Genzyme immune-disease chief Dr. Michael Panzara patiently guided the Financial Times through a detailed review of the company's development plans for the MS drug Campath, adding in an interesting aside that the newly acquired Sanofi subsidiary is pushing ahead into a new round of development pacts.
Recruited from Biogen Idec 18 months ago--as the biotech pushed ahead with its own plans for the MS drug BG-12--Panzara says he was given a mandate to build an MS franchise at Genzyme. And he's pursuing plans now to marshal data from one Phase II and two late-stage studies of Campath to back their application for Campath.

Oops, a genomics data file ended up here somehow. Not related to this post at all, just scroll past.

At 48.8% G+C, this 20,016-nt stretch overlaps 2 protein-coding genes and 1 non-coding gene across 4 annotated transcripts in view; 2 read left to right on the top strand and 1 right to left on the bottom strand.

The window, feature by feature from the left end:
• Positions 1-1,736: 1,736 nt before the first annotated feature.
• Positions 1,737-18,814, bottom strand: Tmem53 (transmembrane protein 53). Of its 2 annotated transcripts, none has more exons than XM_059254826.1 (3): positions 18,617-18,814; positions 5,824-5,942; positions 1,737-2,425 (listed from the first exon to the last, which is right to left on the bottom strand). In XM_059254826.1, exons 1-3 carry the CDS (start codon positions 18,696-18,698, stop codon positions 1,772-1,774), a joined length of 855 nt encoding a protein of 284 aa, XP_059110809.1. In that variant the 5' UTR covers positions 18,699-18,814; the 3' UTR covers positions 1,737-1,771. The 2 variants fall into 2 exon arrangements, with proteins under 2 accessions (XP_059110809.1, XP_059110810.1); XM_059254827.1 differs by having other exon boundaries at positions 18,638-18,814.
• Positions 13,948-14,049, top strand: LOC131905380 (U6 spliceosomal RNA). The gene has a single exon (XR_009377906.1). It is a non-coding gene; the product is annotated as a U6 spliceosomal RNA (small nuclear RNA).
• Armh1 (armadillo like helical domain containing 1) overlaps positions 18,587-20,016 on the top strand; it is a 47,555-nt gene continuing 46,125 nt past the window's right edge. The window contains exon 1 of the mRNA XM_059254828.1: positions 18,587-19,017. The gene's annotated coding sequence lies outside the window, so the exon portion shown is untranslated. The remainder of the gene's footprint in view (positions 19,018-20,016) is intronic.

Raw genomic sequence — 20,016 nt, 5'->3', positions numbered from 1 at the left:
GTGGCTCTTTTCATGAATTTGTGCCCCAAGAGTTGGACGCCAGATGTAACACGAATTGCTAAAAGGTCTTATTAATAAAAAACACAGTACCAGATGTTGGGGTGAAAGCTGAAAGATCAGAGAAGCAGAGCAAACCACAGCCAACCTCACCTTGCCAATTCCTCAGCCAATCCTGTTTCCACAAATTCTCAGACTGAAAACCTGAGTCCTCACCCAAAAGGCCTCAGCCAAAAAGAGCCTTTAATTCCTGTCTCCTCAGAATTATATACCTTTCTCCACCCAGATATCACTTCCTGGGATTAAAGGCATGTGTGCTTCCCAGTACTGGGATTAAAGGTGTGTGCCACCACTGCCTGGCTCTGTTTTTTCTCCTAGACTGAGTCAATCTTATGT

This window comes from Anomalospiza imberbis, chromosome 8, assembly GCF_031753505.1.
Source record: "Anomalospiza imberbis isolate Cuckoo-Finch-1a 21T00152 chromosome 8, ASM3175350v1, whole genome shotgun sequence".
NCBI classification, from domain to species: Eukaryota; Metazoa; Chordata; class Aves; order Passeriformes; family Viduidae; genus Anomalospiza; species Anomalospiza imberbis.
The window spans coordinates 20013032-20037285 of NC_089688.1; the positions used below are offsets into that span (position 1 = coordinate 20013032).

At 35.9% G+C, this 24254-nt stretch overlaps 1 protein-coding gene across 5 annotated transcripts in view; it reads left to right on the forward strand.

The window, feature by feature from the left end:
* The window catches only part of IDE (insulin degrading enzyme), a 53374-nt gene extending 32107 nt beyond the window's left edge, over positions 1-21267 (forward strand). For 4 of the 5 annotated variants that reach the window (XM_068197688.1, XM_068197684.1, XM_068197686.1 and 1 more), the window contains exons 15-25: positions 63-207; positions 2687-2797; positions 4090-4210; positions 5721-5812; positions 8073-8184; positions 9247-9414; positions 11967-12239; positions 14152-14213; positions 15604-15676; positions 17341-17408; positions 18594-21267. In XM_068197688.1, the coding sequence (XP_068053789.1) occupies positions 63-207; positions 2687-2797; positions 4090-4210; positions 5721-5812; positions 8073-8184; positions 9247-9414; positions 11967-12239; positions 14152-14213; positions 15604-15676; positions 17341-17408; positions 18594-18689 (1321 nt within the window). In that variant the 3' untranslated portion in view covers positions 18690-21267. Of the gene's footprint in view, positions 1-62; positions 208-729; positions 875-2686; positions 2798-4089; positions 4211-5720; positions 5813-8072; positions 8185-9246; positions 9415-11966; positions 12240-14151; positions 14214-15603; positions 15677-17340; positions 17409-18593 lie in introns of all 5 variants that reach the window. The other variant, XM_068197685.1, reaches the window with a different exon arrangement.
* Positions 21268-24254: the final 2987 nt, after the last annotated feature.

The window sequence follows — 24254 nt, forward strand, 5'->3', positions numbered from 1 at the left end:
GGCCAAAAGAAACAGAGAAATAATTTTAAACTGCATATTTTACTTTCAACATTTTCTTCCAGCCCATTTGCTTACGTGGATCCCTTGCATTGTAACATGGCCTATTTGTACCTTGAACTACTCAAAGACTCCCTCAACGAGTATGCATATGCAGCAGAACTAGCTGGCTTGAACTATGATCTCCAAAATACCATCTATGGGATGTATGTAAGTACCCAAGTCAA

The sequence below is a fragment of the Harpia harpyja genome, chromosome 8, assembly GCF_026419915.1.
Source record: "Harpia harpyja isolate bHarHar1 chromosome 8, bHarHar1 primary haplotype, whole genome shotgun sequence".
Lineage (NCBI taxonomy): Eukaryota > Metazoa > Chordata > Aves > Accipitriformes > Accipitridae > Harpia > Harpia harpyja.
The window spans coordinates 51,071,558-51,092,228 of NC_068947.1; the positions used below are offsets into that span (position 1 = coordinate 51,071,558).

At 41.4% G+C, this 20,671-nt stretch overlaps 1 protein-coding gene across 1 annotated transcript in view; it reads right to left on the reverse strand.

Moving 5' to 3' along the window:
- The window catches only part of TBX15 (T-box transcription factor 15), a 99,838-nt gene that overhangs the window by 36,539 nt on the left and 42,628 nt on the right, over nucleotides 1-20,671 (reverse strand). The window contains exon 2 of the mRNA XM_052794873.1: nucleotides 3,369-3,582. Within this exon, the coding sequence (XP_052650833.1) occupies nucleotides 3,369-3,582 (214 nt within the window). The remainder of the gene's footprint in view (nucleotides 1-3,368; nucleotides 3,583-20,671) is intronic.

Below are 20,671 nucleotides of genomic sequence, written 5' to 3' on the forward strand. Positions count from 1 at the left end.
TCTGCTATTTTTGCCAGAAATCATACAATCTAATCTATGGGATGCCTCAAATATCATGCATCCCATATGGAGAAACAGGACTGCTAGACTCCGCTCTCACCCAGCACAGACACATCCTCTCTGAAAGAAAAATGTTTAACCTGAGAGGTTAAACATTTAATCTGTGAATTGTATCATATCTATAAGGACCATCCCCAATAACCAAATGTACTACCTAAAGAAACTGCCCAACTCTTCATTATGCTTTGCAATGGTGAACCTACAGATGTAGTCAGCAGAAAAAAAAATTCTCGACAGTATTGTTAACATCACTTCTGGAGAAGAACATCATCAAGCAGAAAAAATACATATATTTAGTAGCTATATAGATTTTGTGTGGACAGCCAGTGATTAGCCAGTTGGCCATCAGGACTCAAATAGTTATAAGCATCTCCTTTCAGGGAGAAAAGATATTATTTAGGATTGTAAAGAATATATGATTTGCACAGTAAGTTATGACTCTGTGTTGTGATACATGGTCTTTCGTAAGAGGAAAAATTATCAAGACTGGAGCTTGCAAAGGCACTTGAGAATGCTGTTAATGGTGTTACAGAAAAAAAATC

Biogen has big plans for BG-12, which is slated to compete with Novartis's Gilenya, a pioneering oral therapy. Genzyme, meanwhile, plans to position Campath with a biomarker program expected to flag patients who can be safely treated with the drug.
According to the Financial Times, the integration of the company with Sanofi's global operations will not even put a crimp in its in-licensing and external business development plans. "If it's the right fit, the merger will not stand in the way. It's business as usual at Genzyme," Panzara told the financial newspaper.
Panzara also notes that the Sanofi's $20 billion buyout gives Genzyme investigators unique access to the pharma giant's pipeline programs, noting a particular interest in exploring how Campath could work with Sanofi's late-stage drug teriflunomide.
- here's the article from the Financial Times